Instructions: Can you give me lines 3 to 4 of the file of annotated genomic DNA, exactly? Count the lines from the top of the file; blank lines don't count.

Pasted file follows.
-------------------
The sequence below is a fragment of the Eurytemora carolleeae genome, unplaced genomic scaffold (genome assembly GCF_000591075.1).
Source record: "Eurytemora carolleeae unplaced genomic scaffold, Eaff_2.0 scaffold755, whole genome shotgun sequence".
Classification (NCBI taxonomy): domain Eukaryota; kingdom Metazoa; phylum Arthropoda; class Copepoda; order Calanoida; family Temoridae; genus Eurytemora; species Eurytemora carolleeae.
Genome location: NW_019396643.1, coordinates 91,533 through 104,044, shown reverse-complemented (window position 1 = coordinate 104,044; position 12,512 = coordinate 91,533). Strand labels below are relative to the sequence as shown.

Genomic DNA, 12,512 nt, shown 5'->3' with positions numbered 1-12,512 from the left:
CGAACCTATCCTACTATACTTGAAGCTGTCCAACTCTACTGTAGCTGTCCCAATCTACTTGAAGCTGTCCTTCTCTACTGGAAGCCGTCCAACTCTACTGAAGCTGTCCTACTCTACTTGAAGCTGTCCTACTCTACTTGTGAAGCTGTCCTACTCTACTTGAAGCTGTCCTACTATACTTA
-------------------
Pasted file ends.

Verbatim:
Classification (NCBI taxonomy): domain Eukaryota; kingdom Metazoa; phylum Arthropoda; class Copepoda; order Calanoida; family Temoridae; genus Eurytemora; species Eurytemora carolleeae.
Genome location: NW_019396643.1, coordinates 91,533 through 104,044, shown reverse-complemented (window position 1 = coordinate 104,044; position 12,512 = coordinate 91,533). Strand labels below are relative to the sequence as shown.